Importantly, the tanker will be equipped with the latest safety features including NFPA-compliant tank baffles, 3-point seat belts for all riding positions, seat belt alarms, positively secured equipment in the cab, cab helmet storage, back-up camera, door ajar alarms, and vehicle data recorder. This purchase to cost $390,000 ($190,000 Federal sharefrom a FEMA grant).

Our existing tanker has already been permanently removed from service and will be sold to a water company, farm or for scrap as it is reckless to encourage its continued use in the fire service. We are short a critical piece of equipment until the new tanker is built and delivered - a 9 month process.
Evaluated over an anticipated lifespan of 25 years, this purchase will effectively cost only $1.91 per person per year. The fully amortized cost drops even lower when considering the population covered in our expansive mutual aid response territory. Since there are so few tankers in the area, the only viable solution to our water supply problem other than replacing the current tanker is to install fire hydrants throughout our district. Since a hydrant infrastructure project is entirely impractical due to cost and time, it goes without saying that the purchase of a reliable tanker is decidedly more cost-effective.

A new tanker will also reduce recurring maintenance costs which will generate estimated savings of $3-5K per year. Generous warranties offered by the manufacturers on the tank and body will further reduce future expenses and these funds can subsequently be reallocated to other critical purchases such as turnout gear and SCBA replacement. A competitive bid process with detailed performance specifications, performance bond, and penalties for non-compliance has also maximized the value of the investment.

Aside from the obvious financial benefits, permanent removal of the old and unsafe tanker will substantially improve firefighter safety. It is a miracle that the numerous documented failures of the current tanker have not caused a severe injury or Line of Duty Death (LODD). In fact, we are surprised that the tank hasn’t completely sheared off the truck yet.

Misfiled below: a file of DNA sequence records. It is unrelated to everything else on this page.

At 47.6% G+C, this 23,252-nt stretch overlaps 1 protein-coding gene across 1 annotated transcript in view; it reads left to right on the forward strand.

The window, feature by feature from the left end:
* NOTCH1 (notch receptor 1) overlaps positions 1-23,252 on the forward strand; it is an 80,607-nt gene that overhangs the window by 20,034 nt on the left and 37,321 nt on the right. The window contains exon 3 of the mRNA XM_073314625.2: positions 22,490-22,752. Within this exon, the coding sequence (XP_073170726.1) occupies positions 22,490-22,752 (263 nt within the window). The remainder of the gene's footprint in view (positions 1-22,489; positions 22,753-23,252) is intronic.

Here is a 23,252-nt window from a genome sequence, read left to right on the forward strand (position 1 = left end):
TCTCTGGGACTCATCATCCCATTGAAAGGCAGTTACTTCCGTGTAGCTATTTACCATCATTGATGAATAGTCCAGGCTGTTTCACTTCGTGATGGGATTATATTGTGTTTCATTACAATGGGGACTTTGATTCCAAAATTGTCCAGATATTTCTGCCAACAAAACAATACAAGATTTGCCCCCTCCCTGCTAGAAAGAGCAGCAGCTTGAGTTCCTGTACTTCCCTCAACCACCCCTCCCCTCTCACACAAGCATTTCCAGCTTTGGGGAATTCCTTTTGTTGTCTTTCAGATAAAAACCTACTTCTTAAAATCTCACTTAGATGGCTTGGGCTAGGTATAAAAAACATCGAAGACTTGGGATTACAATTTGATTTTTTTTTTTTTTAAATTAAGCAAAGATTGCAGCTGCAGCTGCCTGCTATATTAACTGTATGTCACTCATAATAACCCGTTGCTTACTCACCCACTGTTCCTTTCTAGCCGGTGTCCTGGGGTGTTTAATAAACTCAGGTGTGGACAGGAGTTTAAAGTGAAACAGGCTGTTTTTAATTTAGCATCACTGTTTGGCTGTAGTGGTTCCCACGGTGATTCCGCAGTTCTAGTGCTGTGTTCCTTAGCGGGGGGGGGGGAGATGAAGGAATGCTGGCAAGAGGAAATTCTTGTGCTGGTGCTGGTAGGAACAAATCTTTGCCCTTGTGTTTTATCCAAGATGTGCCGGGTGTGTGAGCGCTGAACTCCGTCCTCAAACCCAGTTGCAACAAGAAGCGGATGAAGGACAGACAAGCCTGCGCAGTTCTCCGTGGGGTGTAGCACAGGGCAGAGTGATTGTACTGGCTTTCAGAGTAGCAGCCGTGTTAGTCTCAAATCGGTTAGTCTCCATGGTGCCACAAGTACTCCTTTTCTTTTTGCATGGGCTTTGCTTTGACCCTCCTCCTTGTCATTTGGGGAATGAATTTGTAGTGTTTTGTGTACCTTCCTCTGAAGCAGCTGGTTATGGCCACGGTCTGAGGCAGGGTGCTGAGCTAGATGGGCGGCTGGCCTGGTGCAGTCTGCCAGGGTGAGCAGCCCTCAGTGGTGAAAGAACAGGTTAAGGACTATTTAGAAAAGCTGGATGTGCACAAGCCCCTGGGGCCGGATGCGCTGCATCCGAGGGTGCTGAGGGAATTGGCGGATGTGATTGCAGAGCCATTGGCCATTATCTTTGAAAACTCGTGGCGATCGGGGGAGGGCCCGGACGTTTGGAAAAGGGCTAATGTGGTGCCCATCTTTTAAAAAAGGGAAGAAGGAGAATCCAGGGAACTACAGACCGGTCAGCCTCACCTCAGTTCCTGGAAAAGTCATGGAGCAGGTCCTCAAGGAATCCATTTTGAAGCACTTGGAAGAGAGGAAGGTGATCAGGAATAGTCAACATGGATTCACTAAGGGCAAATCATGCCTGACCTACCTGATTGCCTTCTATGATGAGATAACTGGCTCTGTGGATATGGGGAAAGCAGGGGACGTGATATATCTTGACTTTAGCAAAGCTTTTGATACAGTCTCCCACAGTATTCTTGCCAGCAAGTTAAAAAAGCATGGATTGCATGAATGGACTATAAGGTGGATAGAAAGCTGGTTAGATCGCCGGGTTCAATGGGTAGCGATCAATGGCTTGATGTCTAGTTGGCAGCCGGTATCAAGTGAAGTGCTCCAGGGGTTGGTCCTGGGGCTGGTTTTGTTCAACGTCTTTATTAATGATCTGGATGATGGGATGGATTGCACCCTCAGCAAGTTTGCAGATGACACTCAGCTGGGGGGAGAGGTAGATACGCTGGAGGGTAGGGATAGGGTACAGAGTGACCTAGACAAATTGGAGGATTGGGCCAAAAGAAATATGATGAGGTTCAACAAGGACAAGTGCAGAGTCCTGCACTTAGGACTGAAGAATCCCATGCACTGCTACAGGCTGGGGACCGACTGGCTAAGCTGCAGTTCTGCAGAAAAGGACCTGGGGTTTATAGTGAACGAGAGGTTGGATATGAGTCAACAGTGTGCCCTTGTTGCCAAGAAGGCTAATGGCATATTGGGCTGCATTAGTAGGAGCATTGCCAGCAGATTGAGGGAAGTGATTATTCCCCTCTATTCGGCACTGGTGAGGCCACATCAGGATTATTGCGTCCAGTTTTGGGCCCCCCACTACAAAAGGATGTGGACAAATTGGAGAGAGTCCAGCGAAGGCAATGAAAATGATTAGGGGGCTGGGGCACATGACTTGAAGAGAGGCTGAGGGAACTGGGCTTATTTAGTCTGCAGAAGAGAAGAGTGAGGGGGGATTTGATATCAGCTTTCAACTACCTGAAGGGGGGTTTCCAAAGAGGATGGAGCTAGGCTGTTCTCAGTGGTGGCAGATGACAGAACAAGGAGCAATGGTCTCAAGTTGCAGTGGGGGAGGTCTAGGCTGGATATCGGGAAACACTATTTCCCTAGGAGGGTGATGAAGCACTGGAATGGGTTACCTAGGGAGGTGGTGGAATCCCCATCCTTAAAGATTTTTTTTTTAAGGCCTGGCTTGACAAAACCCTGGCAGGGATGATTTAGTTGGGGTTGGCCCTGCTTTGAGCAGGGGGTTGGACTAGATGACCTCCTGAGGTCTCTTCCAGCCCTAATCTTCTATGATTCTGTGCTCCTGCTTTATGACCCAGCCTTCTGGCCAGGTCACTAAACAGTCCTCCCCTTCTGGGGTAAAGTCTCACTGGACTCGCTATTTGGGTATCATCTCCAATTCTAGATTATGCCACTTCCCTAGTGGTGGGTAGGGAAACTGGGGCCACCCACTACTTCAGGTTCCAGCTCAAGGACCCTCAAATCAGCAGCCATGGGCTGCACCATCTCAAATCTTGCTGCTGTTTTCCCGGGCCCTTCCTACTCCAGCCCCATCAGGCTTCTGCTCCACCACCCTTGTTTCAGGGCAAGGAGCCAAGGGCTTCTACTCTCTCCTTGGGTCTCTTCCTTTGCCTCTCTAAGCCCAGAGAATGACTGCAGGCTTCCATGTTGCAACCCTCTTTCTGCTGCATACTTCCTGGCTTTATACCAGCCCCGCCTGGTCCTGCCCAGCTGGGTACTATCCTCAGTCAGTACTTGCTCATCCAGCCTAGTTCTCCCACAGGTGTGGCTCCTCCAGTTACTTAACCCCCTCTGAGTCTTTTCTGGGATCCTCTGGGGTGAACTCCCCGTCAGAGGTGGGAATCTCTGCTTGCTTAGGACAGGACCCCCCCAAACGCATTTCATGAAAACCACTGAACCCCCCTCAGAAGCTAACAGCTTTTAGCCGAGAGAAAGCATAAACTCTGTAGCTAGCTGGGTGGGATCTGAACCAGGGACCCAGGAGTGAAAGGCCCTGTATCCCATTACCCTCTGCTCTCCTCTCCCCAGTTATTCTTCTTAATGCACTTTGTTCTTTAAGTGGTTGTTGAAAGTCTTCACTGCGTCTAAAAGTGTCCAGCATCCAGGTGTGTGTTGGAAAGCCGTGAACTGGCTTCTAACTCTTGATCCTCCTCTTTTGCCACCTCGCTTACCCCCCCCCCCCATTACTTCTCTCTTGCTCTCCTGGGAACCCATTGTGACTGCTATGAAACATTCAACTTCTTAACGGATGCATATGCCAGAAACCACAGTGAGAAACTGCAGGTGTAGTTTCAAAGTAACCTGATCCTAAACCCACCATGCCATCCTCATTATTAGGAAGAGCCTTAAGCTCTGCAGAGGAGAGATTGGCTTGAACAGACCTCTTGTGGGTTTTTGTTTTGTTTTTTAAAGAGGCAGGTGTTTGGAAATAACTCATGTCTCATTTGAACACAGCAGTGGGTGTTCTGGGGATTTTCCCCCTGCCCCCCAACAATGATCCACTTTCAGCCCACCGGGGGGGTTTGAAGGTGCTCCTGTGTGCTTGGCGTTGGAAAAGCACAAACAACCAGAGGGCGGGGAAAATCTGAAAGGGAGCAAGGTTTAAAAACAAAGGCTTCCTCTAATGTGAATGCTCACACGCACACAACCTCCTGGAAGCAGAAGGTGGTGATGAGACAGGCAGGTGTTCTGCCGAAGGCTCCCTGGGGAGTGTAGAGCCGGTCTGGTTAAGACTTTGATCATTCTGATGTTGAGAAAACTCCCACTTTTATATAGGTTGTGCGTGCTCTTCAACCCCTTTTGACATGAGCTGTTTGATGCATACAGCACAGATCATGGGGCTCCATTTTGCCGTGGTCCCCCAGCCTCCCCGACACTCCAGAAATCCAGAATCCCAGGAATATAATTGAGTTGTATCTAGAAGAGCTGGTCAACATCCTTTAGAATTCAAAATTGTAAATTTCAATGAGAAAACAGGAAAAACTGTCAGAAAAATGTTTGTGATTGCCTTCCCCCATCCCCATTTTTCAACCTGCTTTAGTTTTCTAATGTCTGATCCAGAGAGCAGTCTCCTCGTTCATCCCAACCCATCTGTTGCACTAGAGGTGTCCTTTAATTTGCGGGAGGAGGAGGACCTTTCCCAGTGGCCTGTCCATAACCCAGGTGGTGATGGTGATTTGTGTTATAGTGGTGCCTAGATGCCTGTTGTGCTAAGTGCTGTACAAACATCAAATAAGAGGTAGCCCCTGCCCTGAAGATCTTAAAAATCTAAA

Since the cab lacks adequate seat belts, rollover protection, or other safety measures, the result of an accident could have been tragic. When considering that Federal and State LODD benefits exceed $340K, it only makes sense to replace the tanker with a new truck that is safe to operate and can provide ultimate firefighter protection. Therefore, removing the old and unsafe tanker will not only improve firefighter safety, but the investment will have a significant ROI if it prevents an LODD or disability. Since the old tanker was “an accident waiting to happen,” it was only a matter of time before these near-miss incidents become life-altering tragedies for our firefighters and our department.

Lastly, from an operational standpoint, our old tanker is permanently out-of-service due to maintenance and safety concerns. However, the cost of not having a tanker is significant given that there are so few tankers in the area. Response times for the first-due mutual aid tanker can be up to 20 minutes. Therefore, if we can’t replace our tanker, our inability to quickly supply sufficient water at a structure fire will essentially eliminate fire protection services for our district. HFC is in dire need to raise the balance of the funds to pay for the new tanker. We appreciate any support that people inside and especially outside of our service area can contribute.